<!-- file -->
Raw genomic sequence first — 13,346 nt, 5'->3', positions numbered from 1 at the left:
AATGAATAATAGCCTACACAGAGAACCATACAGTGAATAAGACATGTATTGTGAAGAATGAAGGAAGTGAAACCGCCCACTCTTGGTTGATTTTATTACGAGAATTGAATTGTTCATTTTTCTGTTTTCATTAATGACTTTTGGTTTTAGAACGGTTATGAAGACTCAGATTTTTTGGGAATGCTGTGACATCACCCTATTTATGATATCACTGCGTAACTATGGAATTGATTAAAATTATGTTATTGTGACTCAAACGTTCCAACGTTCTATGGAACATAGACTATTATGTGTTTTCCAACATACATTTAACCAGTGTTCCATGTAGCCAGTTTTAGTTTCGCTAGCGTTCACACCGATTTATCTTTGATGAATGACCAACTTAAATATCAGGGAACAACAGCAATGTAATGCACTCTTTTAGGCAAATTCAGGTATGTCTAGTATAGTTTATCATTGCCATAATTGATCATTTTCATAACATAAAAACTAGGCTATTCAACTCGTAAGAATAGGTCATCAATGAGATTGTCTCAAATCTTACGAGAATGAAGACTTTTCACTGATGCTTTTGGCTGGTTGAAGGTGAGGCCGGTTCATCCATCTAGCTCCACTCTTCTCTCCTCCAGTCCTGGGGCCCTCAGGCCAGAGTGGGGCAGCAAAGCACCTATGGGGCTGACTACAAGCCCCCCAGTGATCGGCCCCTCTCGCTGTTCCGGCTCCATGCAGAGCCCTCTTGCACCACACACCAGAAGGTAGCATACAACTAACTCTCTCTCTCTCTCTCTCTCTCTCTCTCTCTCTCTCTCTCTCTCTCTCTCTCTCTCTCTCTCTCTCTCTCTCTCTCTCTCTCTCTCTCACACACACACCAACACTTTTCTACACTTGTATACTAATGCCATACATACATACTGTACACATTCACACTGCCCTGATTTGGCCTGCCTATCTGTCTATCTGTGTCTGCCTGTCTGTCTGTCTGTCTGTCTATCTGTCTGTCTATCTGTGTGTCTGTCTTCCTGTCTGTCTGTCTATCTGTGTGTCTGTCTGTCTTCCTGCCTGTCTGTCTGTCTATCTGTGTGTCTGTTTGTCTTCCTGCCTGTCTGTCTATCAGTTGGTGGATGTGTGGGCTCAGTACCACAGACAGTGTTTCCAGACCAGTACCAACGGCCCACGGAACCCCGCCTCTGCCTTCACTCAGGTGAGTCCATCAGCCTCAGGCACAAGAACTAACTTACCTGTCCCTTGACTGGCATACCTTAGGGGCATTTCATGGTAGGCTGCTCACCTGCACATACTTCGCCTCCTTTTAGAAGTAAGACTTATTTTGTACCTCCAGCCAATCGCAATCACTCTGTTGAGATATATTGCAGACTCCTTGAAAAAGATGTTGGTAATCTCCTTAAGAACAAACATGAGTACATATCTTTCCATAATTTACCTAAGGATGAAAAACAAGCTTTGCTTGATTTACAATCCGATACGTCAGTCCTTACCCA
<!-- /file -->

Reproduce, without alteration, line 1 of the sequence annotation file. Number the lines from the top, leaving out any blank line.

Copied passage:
Raw genomic sequence first — 13,346 nt, 5'->3', positions numbered from 1 at the left: